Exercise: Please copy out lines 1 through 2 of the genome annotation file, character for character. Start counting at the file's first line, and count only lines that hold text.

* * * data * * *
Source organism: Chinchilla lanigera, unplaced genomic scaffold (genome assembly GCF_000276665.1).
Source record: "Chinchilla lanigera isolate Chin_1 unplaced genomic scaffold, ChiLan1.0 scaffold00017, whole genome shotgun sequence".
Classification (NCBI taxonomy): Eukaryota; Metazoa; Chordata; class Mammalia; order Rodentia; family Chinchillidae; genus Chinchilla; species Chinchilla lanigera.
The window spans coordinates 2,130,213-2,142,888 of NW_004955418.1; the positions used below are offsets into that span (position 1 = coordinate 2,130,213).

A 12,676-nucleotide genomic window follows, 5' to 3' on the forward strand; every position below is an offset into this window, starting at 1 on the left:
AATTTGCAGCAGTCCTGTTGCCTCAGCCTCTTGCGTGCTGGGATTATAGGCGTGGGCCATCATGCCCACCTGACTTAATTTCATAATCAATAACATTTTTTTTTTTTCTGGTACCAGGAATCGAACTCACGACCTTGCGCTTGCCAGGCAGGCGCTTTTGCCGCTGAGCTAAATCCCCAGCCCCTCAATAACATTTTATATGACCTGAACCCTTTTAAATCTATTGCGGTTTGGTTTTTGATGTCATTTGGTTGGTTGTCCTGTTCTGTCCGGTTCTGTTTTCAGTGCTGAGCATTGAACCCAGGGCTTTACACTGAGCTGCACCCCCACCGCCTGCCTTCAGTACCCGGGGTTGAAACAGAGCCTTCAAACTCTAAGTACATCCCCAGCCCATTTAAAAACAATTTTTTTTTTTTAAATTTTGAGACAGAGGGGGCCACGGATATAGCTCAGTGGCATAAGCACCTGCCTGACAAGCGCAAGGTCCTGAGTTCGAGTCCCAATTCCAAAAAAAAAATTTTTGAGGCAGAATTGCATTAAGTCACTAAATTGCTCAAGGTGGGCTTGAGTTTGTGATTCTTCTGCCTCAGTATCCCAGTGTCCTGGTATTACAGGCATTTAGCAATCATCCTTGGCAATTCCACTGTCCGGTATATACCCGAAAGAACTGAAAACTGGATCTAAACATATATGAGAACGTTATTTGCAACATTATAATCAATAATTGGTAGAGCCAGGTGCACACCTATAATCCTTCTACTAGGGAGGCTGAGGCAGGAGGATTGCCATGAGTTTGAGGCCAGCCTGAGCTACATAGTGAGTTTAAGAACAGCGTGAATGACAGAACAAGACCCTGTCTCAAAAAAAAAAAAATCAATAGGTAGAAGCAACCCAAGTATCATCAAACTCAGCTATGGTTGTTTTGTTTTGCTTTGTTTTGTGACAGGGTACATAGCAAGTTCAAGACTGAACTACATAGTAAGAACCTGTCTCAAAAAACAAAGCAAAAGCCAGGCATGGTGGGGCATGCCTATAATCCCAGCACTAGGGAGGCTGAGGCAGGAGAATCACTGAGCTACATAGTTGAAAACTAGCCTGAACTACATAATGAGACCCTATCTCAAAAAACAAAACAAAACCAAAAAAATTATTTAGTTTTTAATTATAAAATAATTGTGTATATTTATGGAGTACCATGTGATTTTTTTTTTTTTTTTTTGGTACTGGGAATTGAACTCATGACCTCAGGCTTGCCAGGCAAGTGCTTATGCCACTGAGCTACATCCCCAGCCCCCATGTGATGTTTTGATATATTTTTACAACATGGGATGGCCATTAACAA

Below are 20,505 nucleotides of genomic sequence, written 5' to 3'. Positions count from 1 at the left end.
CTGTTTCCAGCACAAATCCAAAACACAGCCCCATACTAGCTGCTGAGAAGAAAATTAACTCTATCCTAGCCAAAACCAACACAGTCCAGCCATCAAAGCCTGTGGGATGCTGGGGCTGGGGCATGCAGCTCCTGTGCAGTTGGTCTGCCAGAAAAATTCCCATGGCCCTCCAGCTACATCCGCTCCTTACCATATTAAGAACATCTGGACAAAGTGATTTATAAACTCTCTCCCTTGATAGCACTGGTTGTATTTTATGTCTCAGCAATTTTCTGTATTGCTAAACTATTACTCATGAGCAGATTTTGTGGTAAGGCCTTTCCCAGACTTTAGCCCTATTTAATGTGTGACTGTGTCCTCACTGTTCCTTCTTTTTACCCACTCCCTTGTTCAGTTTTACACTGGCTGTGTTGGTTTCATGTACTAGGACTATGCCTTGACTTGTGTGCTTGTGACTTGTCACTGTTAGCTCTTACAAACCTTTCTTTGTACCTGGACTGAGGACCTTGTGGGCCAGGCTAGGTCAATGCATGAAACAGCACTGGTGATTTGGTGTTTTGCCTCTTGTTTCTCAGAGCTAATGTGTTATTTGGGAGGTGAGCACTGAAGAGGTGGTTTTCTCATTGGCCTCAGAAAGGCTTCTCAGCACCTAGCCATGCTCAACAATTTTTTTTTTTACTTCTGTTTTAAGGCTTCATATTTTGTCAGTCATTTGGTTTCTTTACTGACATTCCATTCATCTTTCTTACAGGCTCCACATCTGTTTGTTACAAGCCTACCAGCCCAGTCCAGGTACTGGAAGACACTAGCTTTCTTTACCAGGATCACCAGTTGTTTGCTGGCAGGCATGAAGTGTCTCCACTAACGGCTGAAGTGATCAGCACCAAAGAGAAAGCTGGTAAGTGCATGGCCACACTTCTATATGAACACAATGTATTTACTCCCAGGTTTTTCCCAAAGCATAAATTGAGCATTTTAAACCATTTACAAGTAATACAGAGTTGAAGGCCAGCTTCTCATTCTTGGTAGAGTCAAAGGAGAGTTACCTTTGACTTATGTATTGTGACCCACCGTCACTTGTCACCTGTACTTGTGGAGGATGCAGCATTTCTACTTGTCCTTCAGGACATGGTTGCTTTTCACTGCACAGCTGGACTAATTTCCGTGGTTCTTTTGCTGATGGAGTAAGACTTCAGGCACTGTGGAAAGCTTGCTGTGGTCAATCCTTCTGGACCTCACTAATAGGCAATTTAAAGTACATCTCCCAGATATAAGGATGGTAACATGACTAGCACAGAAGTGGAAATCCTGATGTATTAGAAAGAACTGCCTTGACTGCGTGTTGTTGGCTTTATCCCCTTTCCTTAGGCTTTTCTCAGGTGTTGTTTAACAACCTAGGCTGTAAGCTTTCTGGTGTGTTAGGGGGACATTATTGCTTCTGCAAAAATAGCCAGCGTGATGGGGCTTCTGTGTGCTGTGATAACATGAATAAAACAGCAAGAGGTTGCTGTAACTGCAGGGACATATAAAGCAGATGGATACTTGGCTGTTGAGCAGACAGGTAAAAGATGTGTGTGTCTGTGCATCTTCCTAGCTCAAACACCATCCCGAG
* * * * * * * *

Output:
Source organism: Chinchilla lanigera, unplaced genomic scaffold (genome assembly GCF_000276665.1).
Source record: "Chinchilla lanigera isolate Chin_1 unplaced genomic scaffold, ChiLan1.0 scaffold00017, whole genome shotgun sequence".